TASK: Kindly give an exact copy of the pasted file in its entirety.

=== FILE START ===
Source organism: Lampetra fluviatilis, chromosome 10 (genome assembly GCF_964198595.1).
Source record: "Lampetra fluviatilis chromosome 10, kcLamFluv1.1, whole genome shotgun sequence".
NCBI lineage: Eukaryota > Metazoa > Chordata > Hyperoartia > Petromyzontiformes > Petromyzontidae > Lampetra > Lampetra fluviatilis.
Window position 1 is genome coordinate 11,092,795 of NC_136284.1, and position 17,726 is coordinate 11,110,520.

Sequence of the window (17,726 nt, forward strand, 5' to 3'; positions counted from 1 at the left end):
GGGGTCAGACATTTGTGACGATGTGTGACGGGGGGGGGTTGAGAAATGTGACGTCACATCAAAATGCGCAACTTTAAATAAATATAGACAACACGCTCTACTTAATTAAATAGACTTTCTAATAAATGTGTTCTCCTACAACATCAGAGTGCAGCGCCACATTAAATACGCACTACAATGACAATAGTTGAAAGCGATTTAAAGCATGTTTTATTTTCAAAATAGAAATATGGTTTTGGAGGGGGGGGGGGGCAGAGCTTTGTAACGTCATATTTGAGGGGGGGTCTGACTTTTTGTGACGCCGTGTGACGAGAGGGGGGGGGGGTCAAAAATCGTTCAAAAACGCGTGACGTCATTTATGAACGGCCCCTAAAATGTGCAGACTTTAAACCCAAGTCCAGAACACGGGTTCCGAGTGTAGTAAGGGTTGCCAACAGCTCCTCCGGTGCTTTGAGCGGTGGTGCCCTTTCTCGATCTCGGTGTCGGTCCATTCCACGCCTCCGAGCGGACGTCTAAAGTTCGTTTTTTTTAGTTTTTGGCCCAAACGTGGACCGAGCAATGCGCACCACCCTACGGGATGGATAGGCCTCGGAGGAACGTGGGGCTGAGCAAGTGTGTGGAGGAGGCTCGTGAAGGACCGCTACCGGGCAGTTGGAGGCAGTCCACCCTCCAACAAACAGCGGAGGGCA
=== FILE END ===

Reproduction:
Source organism: Lampetra fluviatilis, chromosome 10 (genome assembly GCF_964198595.1).
Source record: "Lampetra fluviatilis chromosome 10, kcLamFluv1.1, whole genome shotgun sequence".
NCBI lineage: Eukaryota > Metazoa > Chordata > Hyperoartia > Petromyzontiformes > Petromyzontidae > Lampetra > Lampetra fluviatilis.
Window position 1 is genome coordinate 11,092,795 of NC_136284.1, and position 17,726 is coordinate 11,110,520.

Sequence of the window (17,726 nt, forward strand, 5' to 3'; positions counted from 1 at the left end):
GGGGTCAGACATTTGTGACGATGTGTGACGGGGGGGGGTTGAGAAATGTGACGTCACATCAAAATGCGCAACTTTAAATAAATATAGACAACACGCTCTACTTAATTAAATAGACTTTCTAATAAATGTGTTCTCCTACAACATCAGAGTGCAGCGCCACATTAAATACGCACTACAATGACAATAGTTGAAAGCGATTTAAAGCATGTTTTATTTTCAAAATAGAAATATGGTTTTGGAGGGGGGGGGGGGCAGAGCTTTGTAACGTCATATTTGAGGGGGGGTCTGACTTTTTGTGACGCCGTGTGACGAGAGGGGGGGGGGGTCAAAAATCGTTCAAAAACGCGTGACGTCATTTATGAACGGCCCCTAAAATGTGCAGACTTTAAACCCAAGTCCAGAACACGGGTTCCGAGTGTAGTAAGGGTTGCCAACAGCTCCTCCGGTGCTTTGAGCGGTGGTGCCCTTTCTCGATCTCGGTGTCGGTCCATTCCACGCCTCCGAGCGGACGTCTAAAGTTCGTTTTTTTTAGTTTTTGGCCCAAACGTGGACCGAGCAATGCGCACCACCCTACGGGATGGATAGGCCTCGGAGGAACGTGGGGCTGAGCAAGTGTGTGGAGGAGGCTCGTGAAGGACCGCTACCGGGCAGTTGGAGGCAGTCCACCCTCCAACAAACAGCGGAGGGCA